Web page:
It appeals to people-pleasing. Who doesn’t want to be liked? It’s giving the people God without a whole lot of extra stuff.

And you know, the emergent church stuff includes some “ancient” stuff like candles, so I could tie-in there, and like, still keep my interest in history, you know?

But there’s that vow I took and everything. And then there’s the fact that I believe in my core that what passes for American Christianity has but the barest resemblance of what Christ and the Apostles taught, that they are barely hanging onto whatever shreds of Christianity remain. There’s my conviction that the Church does not belong to me, that I am a man under compulsion, under orders to do what may not be popular, what may not seem best to me, stuff I normally wouldn’t even like. We in the LCMS supposedly bound ourselves to this. We are free not to, but then we wouldn’t be in the LCMS anymore.

Treasury of Daily Prayer Review

Having already taken a first look, I was excited to sit down with my copy Saturday evening, and it was a good experience.

It is a big book not designed for portability, but considering it contains the entire daily lectionary, it’s not too bad. The smell is nice, but not remarkable. I do not know much about bindings, so I can’t comment on that, though it does stay open well and does not appear to be prone to coming apart with use.

As for content, it is very similar to the two-volume Daily Prayer, edited by Robert Sauer (CPH, 1986), though the Treasury is clearly marketed to more than just pastors, unlike Sauer’s volumes. Sauer’s does have the advantage of size. However, one major difference with the Treasury is the inclusion of the Feasts and Commemorations in the “Propers for Daily Prayer” section. And this is its chief strength.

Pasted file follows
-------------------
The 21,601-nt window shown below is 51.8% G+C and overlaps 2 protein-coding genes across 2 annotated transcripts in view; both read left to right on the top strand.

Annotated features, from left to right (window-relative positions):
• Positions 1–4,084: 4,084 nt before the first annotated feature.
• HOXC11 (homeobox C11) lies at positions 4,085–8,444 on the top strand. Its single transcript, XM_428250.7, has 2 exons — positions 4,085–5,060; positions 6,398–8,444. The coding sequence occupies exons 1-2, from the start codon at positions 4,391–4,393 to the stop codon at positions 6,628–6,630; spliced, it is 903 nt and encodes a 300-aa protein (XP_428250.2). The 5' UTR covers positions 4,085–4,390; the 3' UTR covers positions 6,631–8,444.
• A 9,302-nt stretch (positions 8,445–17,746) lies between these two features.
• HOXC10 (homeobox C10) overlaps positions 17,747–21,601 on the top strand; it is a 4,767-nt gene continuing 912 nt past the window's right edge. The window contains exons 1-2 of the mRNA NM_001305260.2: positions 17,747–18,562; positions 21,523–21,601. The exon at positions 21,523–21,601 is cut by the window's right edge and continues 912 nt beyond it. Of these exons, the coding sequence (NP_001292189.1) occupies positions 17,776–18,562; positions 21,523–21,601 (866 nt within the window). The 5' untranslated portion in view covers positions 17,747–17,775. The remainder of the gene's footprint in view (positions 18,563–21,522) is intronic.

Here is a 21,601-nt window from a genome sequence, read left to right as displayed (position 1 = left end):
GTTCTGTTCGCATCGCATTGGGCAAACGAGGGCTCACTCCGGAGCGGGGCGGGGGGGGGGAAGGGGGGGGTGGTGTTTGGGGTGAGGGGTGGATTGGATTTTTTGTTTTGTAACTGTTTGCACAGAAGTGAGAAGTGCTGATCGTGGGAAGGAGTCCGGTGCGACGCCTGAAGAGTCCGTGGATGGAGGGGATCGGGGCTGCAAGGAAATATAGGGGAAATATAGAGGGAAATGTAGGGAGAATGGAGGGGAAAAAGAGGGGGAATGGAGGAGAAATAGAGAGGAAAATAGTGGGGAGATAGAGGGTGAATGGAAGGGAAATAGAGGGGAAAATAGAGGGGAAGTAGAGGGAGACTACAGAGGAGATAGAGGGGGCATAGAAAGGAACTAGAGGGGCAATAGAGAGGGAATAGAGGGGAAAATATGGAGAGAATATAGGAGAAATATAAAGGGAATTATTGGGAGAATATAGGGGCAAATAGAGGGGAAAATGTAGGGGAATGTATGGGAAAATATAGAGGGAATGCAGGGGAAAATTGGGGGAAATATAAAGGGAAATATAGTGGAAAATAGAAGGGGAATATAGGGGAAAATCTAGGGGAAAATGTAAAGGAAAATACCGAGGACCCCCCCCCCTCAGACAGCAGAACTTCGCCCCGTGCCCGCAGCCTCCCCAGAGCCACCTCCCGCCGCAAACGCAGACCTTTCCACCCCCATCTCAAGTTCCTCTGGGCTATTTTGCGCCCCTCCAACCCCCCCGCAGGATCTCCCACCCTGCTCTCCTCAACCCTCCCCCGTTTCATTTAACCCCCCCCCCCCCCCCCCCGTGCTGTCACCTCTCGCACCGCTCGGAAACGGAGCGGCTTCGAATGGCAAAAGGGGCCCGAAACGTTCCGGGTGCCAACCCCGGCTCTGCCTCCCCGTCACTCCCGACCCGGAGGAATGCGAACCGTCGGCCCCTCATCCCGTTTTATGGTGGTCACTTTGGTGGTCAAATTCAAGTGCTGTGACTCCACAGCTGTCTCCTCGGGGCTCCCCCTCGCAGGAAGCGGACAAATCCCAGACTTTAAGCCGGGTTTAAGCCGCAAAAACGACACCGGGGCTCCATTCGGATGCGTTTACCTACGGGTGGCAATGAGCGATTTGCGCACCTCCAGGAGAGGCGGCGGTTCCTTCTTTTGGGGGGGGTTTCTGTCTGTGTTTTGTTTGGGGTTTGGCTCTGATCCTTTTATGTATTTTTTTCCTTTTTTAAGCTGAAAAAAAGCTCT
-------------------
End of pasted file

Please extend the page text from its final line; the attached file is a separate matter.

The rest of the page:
How does this work? Take December 4 for example. Under the date the commemoration for John of Damascus (note: no honorific before his name) is included in italics. Next is the Psalmody for the day, conveniently pointed for chanting and a suggestion for an additional psalm. Following this is the Old Testament reading (Isa. 10:12-27a, 33-34) printed in its entirety, then the New Testament reading, 2 Pet. 1:1-21 likewise printed. A writing follows that, and for December 4 it is from the Formula of Concord (XI 13-14), a hymn stanza, and a “Prayer of the Day” which joyously commemorates St. John of Damascus, saying, “O Lord through Your servant John of Damascus, You proclaimed with power the mysteries of the true faith. Confirm our faith so that we may confess Jesus to be true God and true man, singing the praises of the risen Lord, and so that by the power of the resurrection we may also attain the joys of eternal life…” Finally, a brief biography of St. John of Damascus follows and a suggested further reading from the Book of Concord.

When LSB was produced, I was excited to see a fuller list of feasts and commemorations, but until now, there were no rubrics nor resources to use in the actual commemoration of the saints. Now we have appropriate collects and martrologies to read so we can know whom we are thanking God for. It’s too bad such materials were not included in the Altar Book, or even the lectionaries.